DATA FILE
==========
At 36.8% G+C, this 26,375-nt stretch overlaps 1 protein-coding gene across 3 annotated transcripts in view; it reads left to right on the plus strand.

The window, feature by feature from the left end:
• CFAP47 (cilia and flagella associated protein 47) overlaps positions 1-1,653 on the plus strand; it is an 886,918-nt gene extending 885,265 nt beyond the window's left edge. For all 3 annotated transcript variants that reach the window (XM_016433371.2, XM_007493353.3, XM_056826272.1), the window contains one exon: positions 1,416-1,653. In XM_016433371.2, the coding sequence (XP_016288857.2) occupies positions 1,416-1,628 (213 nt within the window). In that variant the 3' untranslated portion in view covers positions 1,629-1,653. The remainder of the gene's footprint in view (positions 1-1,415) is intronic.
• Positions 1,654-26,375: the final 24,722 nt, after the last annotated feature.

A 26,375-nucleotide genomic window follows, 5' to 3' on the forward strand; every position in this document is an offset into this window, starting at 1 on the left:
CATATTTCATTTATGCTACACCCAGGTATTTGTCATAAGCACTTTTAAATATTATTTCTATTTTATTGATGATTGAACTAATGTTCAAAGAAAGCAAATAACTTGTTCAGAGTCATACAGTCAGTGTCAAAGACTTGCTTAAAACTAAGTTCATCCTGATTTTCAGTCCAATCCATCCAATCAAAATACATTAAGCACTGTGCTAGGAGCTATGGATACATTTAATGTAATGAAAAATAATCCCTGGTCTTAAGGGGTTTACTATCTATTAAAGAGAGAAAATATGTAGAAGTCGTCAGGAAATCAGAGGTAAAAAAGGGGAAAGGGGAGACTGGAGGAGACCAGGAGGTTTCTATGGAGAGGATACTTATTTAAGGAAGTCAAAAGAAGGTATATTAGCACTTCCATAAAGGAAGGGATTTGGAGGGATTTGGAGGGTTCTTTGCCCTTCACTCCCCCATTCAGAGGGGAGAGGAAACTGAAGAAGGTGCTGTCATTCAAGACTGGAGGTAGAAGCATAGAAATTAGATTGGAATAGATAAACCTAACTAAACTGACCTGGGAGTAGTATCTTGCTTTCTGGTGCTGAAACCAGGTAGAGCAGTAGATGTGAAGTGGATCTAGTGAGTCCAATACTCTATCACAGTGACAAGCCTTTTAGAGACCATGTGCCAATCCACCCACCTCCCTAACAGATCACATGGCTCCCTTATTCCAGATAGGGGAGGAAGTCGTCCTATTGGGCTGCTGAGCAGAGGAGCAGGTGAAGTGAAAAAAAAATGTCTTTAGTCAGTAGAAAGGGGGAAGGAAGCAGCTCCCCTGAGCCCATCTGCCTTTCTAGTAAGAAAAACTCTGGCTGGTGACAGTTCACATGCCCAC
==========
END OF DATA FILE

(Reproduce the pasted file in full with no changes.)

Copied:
At 36.8% G+C, this 26,375-nt stretch overlaps 1 protein-coding gene across 3 annotated transcripts in view; it reads left to right on the plus strand.

The window, feature by feature from the left end:
• CFAP47 (cilia and flagella associated protein 47) overlaps positions 1-1,653 on the plus strand; it is an 886,918-nt gene extending 885,265 nt beyond the window's left edge. For all 3 annotated transcript variants that reach the window (XM_016433371.2, XM_007493353.3, XM_056826272.1), the window contains one exon: positions 1,416-1,653. In XM_016433371.2, the coding sequence (XP_016288857.2) occupies positions 1,416-1,628 (213 nt within the window). In that variant the 3' untranslated portion in view covers positions 1,629-1,653. The remainder of the gene's footprint in view (positions 1-1,415) is intronic.
• Positions 1,654-26,375: the final 24,722 nt, after the last annotated feature.

A 26,375-nucleotide genomic window follows, 5' to 3' on the forward strand; every position in this document is an offset into this window, starting at 1 on the left:
CATATTTCATTTATGCTACACCCAGGTATTTGTCATAAGCACTTTTAAATATTATTTCTATTTTATTGATGATTGAACTAATGTTCAAAGAAAGCAAATAACTTGTTCAGAGTCATACAGTCAGTGTCAAAGACTTGCTTAAAACTAAGTTCATCCTGATTTTCAGTCCAATCCATCCAATCAAAATACATTAAGCACTGTGCTAGGAGCTATGGATACATTTAATGTAATGAAAAATAATCCCTGGTCTTAAGGGGTTTACTATCTATTAAAGAGAGAAAATATGTAGAAGTCGTCAGGAAATCAGAGGTAAAAAAGGGGAAAGGGGAGACTGGAGGAGACCAGGAGGTTTCTATGGAGAGGATACTTATTTAAGGAAGTCAAAAGAAGGTATATTAGCACTTCCATAAAGGAAGGGATTTGGAGGGATTTGGAGGGTTCTTTGCCCTTCACTCCCCCATTCAGAGGGGAGAGGAAACTGAAGAAGGTGCTGTCATTCAAGACTGGAGGTAGAAGCATAGAAATTAGATTGGAATAGATAAACCTAACTAAACTGACCTGGGAGTAGTATCTTGCTTTCTGGTGCTGAAACCAGGTAGAGCAGTAGATGTGAAGTGGATCTAGTGAGTCCAATACTCTATCACAGTGACAAGCCTTTTAGAGACCATGTGCCAATCCACCCACCTCCCTAACAGATCACATGGCTCCCTTATTCCAGATAGGGGAGGAAGTCGTCCTATTGGGCTGCTGAGCAGAGGAGCAGGTGAAGTGAAAAAAAAATGTCTTTAGTCAGTAGAAAGGGGGAAGGAAGCAGCTCCCCTGAGCCCATCTGCCTTTCTAGTAAGAAAAACTCTGGCTGGTGACAGTTCACATGCCCAC